Manhattan doesn’t have the radical focus on the ordinary of, say, Looking, or the genre-infused energy of Hannibal or The Americans, or the visual audacity of, well, Hannibal or The Americans. But for what it is—Chicago CW affiliate WGN’s attempt to stake a claim for making respectable television—the series is pretty much perfect. The show, created by Sam Shaw, has a few big names in the cast (namely John Benjamin Hickey and Olivia Williams) and a juicy period setting with built-in thematic resonance: scientists working to create the atomic bomb while isolated in the desert in the middle of World War II.
That assessment is also, admittedly, a bit of a backhanded compliment, mostly by design. In its rush to follow the formula set by Mad Men at AMC and put WGN on the board as a network that can make good TV, Manhattan forgets to do much that we haven’t already seen before. It’s yet another glossy period piece that’s carved out a particular thematic space and shows potential for slow-burning drama. Maybe it’s unfair to fault Manhattan for just being generally good TV, but at least in the pilot it’s primarily content to promise an explosion that might or might not come.
There are, to be sure, more than enough things to grasp onto for fans of quality TV. The direction by TV mainstay Thomas Schlamme is consistently inventive, particularly in its attempts to transform a bunch of people thinking into a visually exciting experience. Schlamme’s confidence extends to the writing of the main plots—primarily the conflict between teams led by scruffy, hard-bitten idealist Frank Winter (Hickey) and the pragmatic, machine-like Reed Akley (David Harbour) and their battle over golden-boy new recruit Charlie Isaacs (Ashley Zukerman)—which seem likely to alternate between a simmer and breakneck speed at will. And the World War II setting has built-in stakes and dramatic weight rather than a style (or even set of repressed collective emotions, as in Masters Of Sex). This is the Greatest Generation fighting so that the rest of us could go on living in freedom. But that also means that the show’s themes, and in particular its big picture stakes, are underlined, highlighted, and bolded, in case you weren’t sure that the work of the Manhattan Project could end the war, damn it.
Part of the problem with any period piece is that, knowing history, it’s nearly impossible to convince an audience that they should invest in the scientists’ quest. Preordained events can heighten tension—we know that Masters and Johnson will end up married on Masters Of Sex, which shifts the focus in their relationship from a simple “will they-won’t they” construction—but in this case, it turns Manhattan into a bit of a dud. We know the bomb will be invented, and we know it will go off, and we know that when it does J. Robert Oppenheimer (played by Daniel London as an almost comically intense guru) will say something deep and profound that people will cannibalize to make jokes on the Internet. That’s where Manhattan ends.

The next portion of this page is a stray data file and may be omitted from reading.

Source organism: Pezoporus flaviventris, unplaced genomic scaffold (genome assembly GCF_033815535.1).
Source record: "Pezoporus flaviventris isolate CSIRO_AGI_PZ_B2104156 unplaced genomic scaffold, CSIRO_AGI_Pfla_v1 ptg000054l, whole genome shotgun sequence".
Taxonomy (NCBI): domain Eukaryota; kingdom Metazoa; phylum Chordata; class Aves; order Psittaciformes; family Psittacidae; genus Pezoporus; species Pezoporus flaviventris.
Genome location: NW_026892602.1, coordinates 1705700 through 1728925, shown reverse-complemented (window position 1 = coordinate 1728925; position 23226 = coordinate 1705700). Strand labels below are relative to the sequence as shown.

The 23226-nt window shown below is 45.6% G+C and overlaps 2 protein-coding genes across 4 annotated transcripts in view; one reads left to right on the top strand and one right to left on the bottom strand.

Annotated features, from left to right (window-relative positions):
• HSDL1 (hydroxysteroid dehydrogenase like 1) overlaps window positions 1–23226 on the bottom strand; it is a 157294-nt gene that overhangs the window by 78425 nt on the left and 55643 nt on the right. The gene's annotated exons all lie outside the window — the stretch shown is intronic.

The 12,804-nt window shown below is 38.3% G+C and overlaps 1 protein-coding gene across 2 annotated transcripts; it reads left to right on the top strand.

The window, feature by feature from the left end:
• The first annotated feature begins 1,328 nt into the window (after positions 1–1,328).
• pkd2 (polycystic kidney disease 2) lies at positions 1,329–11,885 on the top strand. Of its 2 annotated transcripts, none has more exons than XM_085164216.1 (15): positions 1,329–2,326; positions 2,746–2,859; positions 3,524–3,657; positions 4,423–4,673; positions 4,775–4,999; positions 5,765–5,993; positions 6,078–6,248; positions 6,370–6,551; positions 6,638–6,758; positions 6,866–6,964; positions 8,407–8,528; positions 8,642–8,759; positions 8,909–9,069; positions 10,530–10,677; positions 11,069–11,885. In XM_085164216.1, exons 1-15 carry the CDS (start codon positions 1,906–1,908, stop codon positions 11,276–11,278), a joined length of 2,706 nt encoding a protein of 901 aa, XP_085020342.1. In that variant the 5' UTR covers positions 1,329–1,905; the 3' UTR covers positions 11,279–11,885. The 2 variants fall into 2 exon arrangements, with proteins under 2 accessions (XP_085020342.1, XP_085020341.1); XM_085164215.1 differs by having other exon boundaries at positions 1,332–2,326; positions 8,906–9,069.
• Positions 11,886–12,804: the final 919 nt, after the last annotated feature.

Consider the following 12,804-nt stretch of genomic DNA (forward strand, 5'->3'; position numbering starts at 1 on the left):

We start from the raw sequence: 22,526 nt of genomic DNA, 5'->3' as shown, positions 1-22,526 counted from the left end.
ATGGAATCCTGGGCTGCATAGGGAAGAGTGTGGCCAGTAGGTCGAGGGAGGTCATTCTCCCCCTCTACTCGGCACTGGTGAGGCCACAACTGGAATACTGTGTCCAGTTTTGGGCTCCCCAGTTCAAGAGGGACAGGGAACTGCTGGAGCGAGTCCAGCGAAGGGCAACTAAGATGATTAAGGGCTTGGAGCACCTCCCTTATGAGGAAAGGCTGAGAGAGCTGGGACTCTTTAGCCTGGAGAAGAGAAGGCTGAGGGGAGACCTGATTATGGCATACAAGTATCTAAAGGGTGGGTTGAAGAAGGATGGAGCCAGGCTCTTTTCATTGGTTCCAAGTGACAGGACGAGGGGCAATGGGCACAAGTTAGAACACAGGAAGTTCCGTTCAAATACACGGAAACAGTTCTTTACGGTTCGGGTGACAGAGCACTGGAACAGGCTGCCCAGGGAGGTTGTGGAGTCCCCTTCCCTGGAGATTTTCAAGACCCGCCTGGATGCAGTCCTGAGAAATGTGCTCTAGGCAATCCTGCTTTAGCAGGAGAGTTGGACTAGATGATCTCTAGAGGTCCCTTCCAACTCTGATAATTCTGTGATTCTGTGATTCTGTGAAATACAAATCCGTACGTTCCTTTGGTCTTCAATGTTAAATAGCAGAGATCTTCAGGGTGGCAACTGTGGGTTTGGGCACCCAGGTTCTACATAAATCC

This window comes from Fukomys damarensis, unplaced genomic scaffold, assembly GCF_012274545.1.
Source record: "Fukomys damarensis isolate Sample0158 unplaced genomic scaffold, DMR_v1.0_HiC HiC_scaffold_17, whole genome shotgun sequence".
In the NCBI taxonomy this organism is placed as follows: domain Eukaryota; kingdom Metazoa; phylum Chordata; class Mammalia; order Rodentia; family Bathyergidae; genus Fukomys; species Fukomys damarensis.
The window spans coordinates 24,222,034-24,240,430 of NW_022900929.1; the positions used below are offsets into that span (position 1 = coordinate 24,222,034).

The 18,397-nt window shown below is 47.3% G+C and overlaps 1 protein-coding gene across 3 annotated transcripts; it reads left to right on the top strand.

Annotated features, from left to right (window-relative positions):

History works best as shading to a story about particular characters (Mad Men, anyone?), which puts the weight on Manhattan’s characters to carry the show and give viewers a reason to continue watching the show. Like the implosion bomb Winter develops after hitting golf balls, they show mostly theoretical promise. Olivia Williams is fantastic, underplaying the botanist turned reluctant housewife Liza Winter, trying to navigate a life on hold while still clearly in love with and supportive of her husband (who may or may not deserve her attention). Mark Moses (Mad Men’s sad, hilarious Duck Philips) makes a big immediate impression as a no-nonsense colonel, and Hickey’s raw energy is at least intriguing, if perhaps not compelling enough to make him as sympathetic as audience-surrogate Isaacs.
Several of the pilot’s background characters begin to get their own depth in the second episode, which, as is often the case with slower dramas, the better argument for sticking with the show. Diving straight into the conflicts established at the end of the pilot—scientist Lao (Eddie Shin) and his trouble with mysterious authorities, Isaacs butting heads with Winter—it begins to make an argument that Manhattan is a series worth long-term investment. At its best, Manhattan suggests it might be willing to turn the screws on its characters much faster than we’d expect, setting up a series of situations. But with so much else on, and without much to differentiate Manhattan, there’s not a ton other than the summer drought to suggest it’s earned that commitment.
It’s impressive that Manhattan is airing on WGN. It’s easy to picture a future version of Manhattan that’s absolutely stellar, delving deep into the nature of secrets, the compromises talented individuals make in the service of bigger ideals (in this case, the U.S. government), and torturous, often-oblivious isolation. And it’s true that many drama pilots are about showing off potential rather than immediately diving in. But that doesn’t make it any easier to get excited about a show, that, like the project that gives it its name, is mostly about making the numbers add up.
Eric Thurm is a contributing writer. He tweets here.